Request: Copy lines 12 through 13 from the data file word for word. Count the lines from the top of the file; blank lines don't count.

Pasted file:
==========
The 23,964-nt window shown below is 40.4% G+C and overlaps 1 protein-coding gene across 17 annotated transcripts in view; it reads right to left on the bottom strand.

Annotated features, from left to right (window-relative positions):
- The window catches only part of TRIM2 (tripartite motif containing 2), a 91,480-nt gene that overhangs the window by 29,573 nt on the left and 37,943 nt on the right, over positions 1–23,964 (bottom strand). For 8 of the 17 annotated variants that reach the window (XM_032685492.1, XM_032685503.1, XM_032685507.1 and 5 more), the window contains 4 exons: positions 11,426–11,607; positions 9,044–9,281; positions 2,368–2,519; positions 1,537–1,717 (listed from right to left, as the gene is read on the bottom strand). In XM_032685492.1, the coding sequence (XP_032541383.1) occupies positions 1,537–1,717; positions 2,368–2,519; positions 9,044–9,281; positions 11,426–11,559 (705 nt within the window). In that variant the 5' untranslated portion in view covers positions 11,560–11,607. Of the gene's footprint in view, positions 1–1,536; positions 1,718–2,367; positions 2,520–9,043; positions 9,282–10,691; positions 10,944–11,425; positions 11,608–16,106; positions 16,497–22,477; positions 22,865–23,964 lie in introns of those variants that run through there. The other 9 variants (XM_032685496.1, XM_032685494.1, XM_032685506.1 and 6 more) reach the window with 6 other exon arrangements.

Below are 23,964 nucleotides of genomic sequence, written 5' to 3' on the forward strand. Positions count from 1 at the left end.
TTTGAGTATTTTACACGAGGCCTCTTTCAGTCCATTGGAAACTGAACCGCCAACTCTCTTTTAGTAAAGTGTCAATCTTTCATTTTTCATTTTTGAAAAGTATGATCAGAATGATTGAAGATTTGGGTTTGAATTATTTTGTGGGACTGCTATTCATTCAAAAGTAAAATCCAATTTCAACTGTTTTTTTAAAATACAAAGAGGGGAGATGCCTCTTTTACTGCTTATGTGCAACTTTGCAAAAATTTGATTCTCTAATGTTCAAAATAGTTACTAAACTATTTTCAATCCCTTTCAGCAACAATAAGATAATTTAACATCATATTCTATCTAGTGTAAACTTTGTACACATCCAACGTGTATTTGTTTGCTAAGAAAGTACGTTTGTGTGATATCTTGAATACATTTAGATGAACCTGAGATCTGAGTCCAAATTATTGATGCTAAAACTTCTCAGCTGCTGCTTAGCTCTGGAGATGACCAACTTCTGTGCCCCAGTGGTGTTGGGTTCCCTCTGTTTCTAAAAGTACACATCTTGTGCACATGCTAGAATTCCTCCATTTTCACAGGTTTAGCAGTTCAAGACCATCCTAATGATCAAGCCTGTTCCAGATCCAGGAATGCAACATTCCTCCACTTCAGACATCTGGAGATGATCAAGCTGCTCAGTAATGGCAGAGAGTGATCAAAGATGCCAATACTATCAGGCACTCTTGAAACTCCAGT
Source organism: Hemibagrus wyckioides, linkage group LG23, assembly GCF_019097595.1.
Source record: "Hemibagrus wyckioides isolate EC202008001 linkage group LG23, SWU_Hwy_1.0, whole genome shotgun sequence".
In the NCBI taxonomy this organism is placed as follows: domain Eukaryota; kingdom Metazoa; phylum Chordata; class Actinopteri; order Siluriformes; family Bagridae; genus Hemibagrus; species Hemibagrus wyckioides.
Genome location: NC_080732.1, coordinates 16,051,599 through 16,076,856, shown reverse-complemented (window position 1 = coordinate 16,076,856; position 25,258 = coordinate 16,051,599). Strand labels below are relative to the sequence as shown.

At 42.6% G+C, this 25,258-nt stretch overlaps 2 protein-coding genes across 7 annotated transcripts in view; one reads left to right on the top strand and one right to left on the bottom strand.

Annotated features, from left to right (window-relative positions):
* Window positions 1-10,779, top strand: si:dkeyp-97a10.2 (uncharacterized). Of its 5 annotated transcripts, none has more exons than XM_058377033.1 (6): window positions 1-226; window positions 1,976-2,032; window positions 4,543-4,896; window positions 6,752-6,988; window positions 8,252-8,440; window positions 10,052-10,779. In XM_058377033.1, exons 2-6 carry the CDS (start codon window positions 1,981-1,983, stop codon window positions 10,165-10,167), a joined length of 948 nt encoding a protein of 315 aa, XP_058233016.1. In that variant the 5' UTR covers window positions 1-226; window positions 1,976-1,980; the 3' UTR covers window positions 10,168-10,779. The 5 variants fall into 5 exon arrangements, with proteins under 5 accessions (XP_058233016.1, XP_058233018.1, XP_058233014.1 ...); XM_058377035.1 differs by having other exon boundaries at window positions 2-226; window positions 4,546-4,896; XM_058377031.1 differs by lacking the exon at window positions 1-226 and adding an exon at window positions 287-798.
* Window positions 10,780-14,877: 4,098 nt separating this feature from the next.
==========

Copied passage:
* Window positions 1-10,779, top strand: si:dkeyp-97a10.2 (uncharacterized). Of its 5 annotated transcripts, none has more exons than XM_058377033.1 (6): window positions 1-226; window positions 1,976-2,032; window positions 4,543-4,896; window positions 6,752-6,988; window positions 8,252-8,440; window positions 10,052-10,779. In XM_058377033.1, exons 2-6 carry the CDS (start codon window positions 1,981-1,983, stop codon window positions 10,165-10,167), a joined length of 948 nt encoding a protein of 315 aa, XP_058233016.1. In that variant the 5' UTR covers window positions 1-226; window positions 1,976-1,980; the 3' UTR covers window positions 10,168-10,779. The 5 variants fall into 5 exon arrangements, with proteins under 5 accessions (XP_058233016.1, XP_058233018.1, XP_058233014.1 ...); XM_058377035.1 differs by having other exon boundaries at window positions 2-226; window positions 4,546-4,896; XM_058377031.1 differs by lacking the exon at window positions 1-226 and adding an exon at window positions 287-798.
* Window positions 10,780-14,877: 4,098 nt separating this feature from the next.